I am.

Tony.

Apologies to all of you for the Science part, and to my friend at Admin for the link.
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Old 05-15-2009
wvuguy wvuguy is offline
 
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Default Re: Yellow vs white carnauba, addition of exotic oils

Quote:
Originally Posted by TonyfromOz View Post
[
I humbly apologise to my friend at Admin for posting a link to another Company's site showing their product, but go to this site and look at that product, and when you come back here, go and read what Al said, and what I second.
This product retails in Australia for $3,750.

I'll see your Divine and raise you a Royale

http://www.amazon.com/Zymol-12001-Ro.../dp/B000F3K0T8

I'm particularly pleased to see it is "suitable for all paint types and colors.....I think I'd be a little PO'd if I'd dropped 8G's on this stuff and found out if wasn't any good for use on my Buick.

Be sure to read about some of the crap they put in this stuff under the section "Product Description". Not sure why you couldn't use all those oils and botanicals to cure your baby's diaper rash, or perhaps to get a tan.
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Old 05-15-2009
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TonyfromOz TonyfromOz is offline
 
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Default Re: Yellow vs white carnauba, addition of exotic oils

I think we have effectively made the point on this subject, so maybe we might leave it just as a reference and go on to detailing matters that we can give good advice on.

If there is one single thing I have learned at this forum, it's the nature of the product you are using.

There will always be arguments about this Carnauba 'thing'. No matter how much is 'claimed' to be in the mix, think of where it came from and what it was doing there.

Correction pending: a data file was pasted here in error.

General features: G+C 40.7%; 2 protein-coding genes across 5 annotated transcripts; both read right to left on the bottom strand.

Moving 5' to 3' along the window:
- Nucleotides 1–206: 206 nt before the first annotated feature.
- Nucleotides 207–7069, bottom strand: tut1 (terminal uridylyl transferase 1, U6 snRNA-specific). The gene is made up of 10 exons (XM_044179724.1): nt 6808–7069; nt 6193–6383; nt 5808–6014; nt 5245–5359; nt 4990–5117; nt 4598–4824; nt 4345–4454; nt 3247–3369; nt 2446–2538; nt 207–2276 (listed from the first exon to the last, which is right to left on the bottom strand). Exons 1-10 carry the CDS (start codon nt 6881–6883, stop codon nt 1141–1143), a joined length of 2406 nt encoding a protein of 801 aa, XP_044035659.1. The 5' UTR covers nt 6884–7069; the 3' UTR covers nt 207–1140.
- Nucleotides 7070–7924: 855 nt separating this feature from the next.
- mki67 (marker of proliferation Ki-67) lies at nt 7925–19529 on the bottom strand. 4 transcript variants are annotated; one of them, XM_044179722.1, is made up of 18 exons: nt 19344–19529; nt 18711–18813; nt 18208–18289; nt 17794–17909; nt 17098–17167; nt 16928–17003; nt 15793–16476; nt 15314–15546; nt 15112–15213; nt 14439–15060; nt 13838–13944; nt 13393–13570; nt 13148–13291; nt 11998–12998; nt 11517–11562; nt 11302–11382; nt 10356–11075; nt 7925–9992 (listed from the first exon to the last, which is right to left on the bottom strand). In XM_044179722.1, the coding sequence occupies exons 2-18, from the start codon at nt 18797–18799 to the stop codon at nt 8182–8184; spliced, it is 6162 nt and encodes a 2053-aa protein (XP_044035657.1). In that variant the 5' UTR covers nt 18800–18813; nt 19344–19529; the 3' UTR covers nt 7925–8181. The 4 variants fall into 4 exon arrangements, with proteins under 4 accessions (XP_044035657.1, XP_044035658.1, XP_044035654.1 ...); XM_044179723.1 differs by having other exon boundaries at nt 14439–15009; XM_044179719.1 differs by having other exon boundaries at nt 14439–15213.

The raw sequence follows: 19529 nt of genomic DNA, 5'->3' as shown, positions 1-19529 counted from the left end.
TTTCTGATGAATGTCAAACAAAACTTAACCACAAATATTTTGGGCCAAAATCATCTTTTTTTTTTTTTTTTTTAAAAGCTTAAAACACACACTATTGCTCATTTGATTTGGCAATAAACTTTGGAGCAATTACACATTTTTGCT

As part of the internal DNA mechanism of the tree itself, it made just enough of the protective wax as it needed to protect the leaves from the Amazon heat. Tree (a) did not make any extra over tree (b), and the same applies for the protection on your car.

You apply it, and wipe it off and you are left with that thin layer of shiny protection. The Carnauba is ..... the Carnauba. You want more, then apply a second coat, but even then it doesn't need it if you work your car's paint correctly, and when you should.

For comparison, and here I'm referring to the advertising part of it, look at all the advertisements you see on TV for women's skin care products, (apologies to you Bridge) and see all the elaborate lengths they go to by including new miracle trademarked additives, each one different from the other Company's additives, and all doing basically the same thing, the only difference being the (increased) price.

I might suggest that the advertised late 20's Bugatti Royale, a truly beautiful car and years ahead of its time in styling would have had the same result with the products we so carefully use here.

Remember. The tree doesn't know.

Tony.

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Old 05-16-2009
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Alfisti Alfisti is offline
 
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Default Re: Yellow vs white carnauba, addition of exotic oils

That's one drop-dead gorgeous car!!!!